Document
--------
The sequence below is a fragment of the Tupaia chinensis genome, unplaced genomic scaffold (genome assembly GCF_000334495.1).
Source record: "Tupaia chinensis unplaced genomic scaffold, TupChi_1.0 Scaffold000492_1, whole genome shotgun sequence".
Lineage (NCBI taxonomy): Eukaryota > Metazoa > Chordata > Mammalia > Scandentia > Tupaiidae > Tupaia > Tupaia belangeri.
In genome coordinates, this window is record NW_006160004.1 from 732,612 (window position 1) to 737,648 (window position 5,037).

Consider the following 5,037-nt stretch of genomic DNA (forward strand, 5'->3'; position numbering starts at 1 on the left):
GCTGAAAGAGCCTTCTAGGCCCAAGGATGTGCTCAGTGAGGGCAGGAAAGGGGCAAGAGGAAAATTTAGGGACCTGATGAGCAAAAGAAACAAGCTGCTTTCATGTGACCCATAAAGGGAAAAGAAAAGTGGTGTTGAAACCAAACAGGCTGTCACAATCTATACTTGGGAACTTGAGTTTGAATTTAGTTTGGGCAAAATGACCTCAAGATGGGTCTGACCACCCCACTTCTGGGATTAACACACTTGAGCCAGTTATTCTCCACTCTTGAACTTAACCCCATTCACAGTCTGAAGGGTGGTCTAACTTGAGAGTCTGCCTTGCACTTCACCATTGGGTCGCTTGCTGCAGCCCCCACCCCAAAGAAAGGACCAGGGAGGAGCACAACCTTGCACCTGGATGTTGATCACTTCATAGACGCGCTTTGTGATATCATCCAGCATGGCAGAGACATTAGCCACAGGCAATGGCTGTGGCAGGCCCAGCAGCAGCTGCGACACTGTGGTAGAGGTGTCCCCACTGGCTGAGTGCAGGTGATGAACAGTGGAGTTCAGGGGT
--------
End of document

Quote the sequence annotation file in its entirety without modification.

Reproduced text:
The sequence below is a fragment of the Tupaia chinensis genome, unplaced genomic scaffold (genome assembly GCF_000334495.1).
Source record: "Tupaia chinensis unplaced genomic scaffold, TupChi_1.0 Scaffold000492_1, whole genome shotgun sequence".
Lineage (NCBI taxonomy): Eukaryota > Metazoa > Chordata > Mammalia > Scandentia > Tupaiidae > Tupaia > Tupaia belangeri.
In genome coordinates, this window is record NW_006160004.1 from 732,612 (window position 1) to 737,648 (window position 5,037).

Consider the following 5,037-nt stretch of genomic DNA (forward strand, 5'->3'; position numbering starts at 1 on the left):
GCTGAAAGAGCCTTCTAGGCCCAAGGATGTGCTCAGTGAGGGCAGGAAAGGGGCAAGAGGAAAATTTAGGGACCTGATGAGCAAAAGAAACAAGCTGCTTTCATGTGACCCATAAAGGGAAAAGAAAAGTGGTGTTGAAACCAAACAGGCTGTCACAATCTATACTTGGGAACTTGAGTTTGAATTTAGTTTGGGCAAAATGACCTCAAGATGGGTCTGACCACCCCACTTCTGGGATTAACACACTTGAGCCAGTTATTCTCCACTCTTGAACTTAACCCCATTCACAGTCTGAAGGGTGGTCTAACTTGAGAGTCTGCCTTGCACTTCACCATTGGGTCGCTTGCTGCAGCCCCCACCCCAAAGAAAGGACCAGGGAGGAGCACAACCTTGCACCTGGATGTTGATCACTTCATAGACGCGCTTTGTGATATCATCCAGCATGGCAGAGACATTAGCCACAGGCAATGGCTGTGGCAGGCCCAGCAGCAGCTGCGACACTGTGGTAGAGGTGTCCCCACTGGCTGAGTGCAGGTGATGAACAGTGGAGTTCAGGGGT